Tax subsidies are amenable to the American psyche because they provide social insurance that doesn’t feel like government welfare. In our research, we found that many respondents viewed tax subsidy recipients as more deserving of government aid than beneficiaries of identically described programs where the assistance was provided through direct checks.
There are no bigger supporters of the current tax system than the exemplars of the American dream: middle-class and upper-middle-class families living in large homes, with multiple children and employment-based insurance. We find in our analysis that these characteristics — more than partisanship, ideology or political values — predict strong support for a range of the most expensive and regressive subsidies in the tax code. This support is politically weighty since this group also votes, donates and volunteers on a consistent basis.
Is there anything that can end the American love affair with the regressive subsidies embedded in the tax system? We may find the answer in President Trump’s tax policies.
The 2017 tax bill, formally called the Tax Cuts and Jobs Act, cut taxes for everyone. But its main provisions slashed taxes for corporations and millionaires, making it one of the most unpopular pieces of legislation passed in the last 50 years. Recent surveys by The Economist/YouGov and Monmouth University found the bill had 34 percent approval.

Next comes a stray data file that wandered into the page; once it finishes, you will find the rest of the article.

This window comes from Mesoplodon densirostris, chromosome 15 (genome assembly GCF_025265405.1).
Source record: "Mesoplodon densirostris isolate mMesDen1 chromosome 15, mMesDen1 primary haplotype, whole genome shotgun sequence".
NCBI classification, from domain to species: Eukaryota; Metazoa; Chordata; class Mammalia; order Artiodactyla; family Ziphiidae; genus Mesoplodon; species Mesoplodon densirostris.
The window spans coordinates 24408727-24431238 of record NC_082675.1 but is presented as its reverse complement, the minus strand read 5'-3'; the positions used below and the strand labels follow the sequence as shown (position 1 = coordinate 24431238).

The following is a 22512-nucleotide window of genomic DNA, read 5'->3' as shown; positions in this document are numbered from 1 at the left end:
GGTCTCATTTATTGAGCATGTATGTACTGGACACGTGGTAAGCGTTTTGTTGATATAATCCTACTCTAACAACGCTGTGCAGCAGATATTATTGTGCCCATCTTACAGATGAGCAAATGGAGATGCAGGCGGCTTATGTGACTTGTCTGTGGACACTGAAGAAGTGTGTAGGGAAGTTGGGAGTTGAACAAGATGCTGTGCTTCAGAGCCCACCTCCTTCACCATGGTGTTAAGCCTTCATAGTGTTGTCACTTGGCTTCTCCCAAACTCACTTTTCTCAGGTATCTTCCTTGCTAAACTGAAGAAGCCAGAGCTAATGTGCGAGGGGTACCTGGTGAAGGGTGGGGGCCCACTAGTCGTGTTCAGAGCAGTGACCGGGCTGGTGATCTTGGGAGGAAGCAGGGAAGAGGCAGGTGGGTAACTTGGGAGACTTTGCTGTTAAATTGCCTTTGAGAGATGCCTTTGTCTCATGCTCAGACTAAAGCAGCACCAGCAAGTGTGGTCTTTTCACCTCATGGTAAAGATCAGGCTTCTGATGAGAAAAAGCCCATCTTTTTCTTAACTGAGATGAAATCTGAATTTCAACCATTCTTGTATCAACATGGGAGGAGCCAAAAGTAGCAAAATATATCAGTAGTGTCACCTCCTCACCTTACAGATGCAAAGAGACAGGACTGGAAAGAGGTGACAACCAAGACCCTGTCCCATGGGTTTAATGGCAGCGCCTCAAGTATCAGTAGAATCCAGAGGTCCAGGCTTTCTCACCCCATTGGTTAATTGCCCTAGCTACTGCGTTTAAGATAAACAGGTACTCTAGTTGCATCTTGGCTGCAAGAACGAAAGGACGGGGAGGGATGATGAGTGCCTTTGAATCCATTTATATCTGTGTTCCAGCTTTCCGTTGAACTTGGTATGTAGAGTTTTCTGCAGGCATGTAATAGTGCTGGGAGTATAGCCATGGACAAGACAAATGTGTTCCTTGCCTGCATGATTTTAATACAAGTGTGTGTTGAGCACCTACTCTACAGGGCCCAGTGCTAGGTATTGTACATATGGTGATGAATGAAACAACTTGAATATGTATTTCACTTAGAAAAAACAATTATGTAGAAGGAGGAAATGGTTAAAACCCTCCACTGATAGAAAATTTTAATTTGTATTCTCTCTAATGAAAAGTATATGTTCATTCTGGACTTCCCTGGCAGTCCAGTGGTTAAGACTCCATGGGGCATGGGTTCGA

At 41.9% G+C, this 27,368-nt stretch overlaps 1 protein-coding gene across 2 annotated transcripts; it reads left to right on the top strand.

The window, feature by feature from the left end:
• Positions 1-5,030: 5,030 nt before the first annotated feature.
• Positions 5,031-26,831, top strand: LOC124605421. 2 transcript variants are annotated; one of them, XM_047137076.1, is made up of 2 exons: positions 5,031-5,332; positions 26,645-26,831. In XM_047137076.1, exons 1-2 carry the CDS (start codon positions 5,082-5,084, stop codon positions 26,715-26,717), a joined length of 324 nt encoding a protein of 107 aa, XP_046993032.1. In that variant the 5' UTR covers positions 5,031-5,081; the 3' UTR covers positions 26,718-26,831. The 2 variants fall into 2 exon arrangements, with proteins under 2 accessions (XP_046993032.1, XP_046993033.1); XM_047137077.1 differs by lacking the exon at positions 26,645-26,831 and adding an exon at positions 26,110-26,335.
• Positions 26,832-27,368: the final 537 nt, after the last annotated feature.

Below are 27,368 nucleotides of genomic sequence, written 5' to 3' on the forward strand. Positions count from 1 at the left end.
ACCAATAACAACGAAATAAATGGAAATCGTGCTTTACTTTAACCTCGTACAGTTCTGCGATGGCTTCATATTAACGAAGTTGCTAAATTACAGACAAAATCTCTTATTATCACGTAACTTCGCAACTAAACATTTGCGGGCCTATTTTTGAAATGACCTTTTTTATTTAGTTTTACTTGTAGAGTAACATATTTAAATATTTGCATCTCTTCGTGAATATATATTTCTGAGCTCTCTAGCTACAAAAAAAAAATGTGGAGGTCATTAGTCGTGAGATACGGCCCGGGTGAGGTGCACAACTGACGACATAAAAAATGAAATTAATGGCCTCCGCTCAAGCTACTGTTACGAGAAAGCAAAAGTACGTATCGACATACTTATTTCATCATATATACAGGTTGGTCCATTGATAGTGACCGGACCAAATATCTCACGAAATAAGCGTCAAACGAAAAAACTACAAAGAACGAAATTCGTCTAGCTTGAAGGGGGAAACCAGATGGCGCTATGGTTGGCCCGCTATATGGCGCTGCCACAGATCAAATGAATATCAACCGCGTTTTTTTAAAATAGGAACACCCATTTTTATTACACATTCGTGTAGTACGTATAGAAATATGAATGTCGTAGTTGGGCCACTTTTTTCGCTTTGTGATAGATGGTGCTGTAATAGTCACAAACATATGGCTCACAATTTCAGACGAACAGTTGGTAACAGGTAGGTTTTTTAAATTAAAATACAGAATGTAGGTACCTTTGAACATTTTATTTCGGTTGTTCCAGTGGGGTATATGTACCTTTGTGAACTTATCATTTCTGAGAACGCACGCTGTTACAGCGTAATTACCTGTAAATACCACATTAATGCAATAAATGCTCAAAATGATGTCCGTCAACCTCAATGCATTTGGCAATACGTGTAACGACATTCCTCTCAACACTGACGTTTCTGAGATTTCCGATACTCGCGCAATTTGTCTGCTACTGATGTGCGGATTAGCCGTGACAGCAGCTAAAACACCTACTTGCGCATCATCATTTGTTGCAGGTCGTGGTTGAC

Because the tax law increased the standard deduction and reduces marginal tax rates, fewer middle-class households will itemize their taxes; those that do will save less money. So the law severs the alliance between the middle class and the wealthy, kicking them out of the first-class cabin where there are major tax benefits to itemize, back to the crowded coach section, where everyone uses the standard deduction.
Our analysis predicts that as fewer middle-class households claim the regressive tax benefits, these programs will become less popular and politically vulnerable over time.
So policymakers looking for federal money — to shore up Social Security and Medicare, expand health care insurance and pass green energy initiatives — may find it easier to increase revenues. They can strengthen the I.R.S., giving it the resources necessary to pursue wealthy tax cheats and eliminate regressive tax breaks without worrying about a middle-class revolt at the ballot box.
Taxpayers, too, must change. If we want policymakers to create a fairer tax code, we must outgrow our prolonged fiscal adolescence. We must stop acting like any increase to our taxes — whether through a reduction in tax breaks, or a slight increase to marginal rates — is a bigger threat than climate change, a crumbling national infrastructure, or an inadequate public health system.
Christopher Faricy is associate professor at the Maxwell School of Citizenship and Public Affairs at Syracuse University and co-author of the forthcoming book “The Other Side of the Coin: Public Opinion Toward Social Tax Expenditures.”